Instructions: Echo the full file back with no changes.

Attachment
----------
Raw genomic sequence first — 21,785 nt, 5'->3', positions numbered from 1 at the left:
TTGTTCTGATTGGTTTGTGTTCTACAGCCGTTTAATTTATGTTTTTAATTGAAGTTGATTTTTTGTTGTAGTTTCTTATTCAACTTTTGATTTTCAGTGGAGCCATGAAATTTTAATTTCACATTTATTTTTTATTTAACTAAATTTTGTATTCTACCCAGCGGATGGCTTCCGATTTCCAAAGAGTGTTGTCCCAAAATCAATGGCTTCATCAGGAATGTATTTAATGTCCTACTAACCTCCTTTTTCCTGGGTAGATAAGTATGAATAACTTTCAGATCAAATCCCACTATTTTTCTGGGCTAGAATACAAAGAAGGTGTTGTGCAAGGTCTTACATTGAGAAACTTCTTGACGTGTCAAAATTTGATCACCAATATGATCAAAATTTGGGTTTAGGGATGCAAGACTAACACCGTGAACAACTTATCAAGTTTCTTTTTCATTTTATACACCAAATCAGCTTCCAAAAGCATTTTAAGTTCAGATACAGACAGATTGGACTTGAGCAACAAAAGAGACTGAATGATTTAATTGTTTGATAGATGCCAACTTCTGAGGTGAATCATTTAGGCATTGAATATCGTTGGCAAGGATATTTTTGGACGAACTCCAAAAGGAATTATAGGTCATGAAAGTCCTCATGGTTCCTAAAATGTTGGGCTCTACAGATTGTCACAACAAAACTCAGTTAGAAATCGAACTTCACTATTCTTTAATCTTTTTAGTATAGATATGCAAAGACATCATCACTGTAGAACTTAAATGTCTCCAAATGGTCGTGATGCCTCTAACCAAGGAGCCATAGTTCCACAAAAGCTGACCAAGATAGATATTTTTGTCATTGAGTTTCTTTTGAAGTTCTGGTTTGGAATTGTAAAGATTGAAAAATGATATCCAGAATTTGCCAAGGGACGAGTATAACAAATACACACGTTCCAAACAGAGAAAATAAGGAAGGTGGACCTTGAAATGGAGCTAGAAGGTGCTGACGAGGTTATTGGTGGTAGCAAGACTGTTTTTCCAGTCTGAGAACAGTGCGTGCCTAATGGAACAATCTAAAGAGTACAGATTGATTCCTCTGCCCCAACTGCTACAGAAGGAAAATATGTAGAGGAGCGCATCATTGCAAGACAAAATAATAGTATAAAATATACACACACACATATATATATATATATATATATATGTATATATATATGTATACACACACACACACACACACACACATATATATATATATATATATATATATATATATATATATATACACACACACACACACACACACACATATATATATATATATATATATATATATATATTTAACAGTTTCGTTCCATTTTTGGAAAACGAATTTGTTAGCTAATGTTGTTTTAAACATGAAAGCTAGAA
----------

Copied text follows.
Raw genomic sequence first — 21,785 nt, 5'->3', positions numbered from 1 at the left:
TTGTTCTGATTGGTTTGTGTTCTACAGCCGTTTAATTTATGTTTTTAATTGAAGTTGATTTTTTGTTGTAGTTTCTTATTCAACTTTTGATTTTCAGTGGAGCCATGAAATTTTAATTTCACATTTATTTTTTATTTAACTAAATTTTGTATTCTACCCAGCGGATGGCTTCCGATTTCCAAAGAGTGTTGTCCCAAAATCAATGGCTTCATCAGGAATGTATTTAATGTCCTACTAACCTCCTTTTTCCTGGGTAGATAAGTATGAATAACTTTCAGATCAAATCCCACTATTTTTCTGGGCTAGAATACAAAGAAGGTGTTGTGCAAGGTCTTACATTGAGAAACTTCTTGACGTGTCAAAATTTGATCACCAATATGATCAAAATTTGGGTTTAGGGATGCAAGACTAACACCGTGAACAACTTATCAAGTTTCTTTTTCATTTTATACACCAAATCAGCTTCCAAAAGCATTTTAAGTTCAGATACAGACAGATTGGACTTGAGCAACAAAAGAGACTGAATGATTTAATTGTTTGATAGATGCCAACTTCTGAGGTGAATCATTTAGGCATTGAATATCGTTGGCAAGGATATTTTTGGACGAACTCCAAAAGGAATTATAGGTCATGAAAGTCCTCATGGTTCCTAAAATGTTGGGCTCTACAGATTGTCACAACAAAACTCAGTTAGAAATCGAACTTCACTATTCTTTAATCTTTTTAGTATAGATATGCAAAGACATCATCACTGTAGAACTTAAATGTCTCCAAATGGTCGTGATGCCTCTAACCAAGGAGCCATAGTTCCACAAAAGCTGACCAAGATAGATATTTTTGTCATTGAGTTTCTTTTGAAGTTCTGGTTTGGAATTGTAAAGATTGAAAAATGATATCCAGAATTTGCCAAGGGACGAGTATAACAAATACACACGTTCCAAACAGAGAAAATAAGGAAGGTGGACCTTGAAATGGAGCTAGAAGGTGCTGACGAGGTTATTGGTGGTAGCAAGACTGTTTTTCCAGTCTGAGAACAGTGCGTGCCTAATGGAACAATCTAAAGAGTACAGATTGATTCCTCTGCCCCAACTGCTACAGAAGGAAAATATGTAGAGGAGCGCATCATTGCAAGACAAAATAATAGTATAAAATATACACACACACATATATATATATATATATATATATGTATATATATATGTATACACACACACACACACACACACACATATATATATATATATATATATATATATATATATATATATACACACACACACACACACACACACATATATATATATATATATATATATATATATATTTAACAGTTTCGTTCCATTTTTGGAAAACGAATTTGTTAGCTAATGTTGTTTTAAACATGAAAGCTAGAA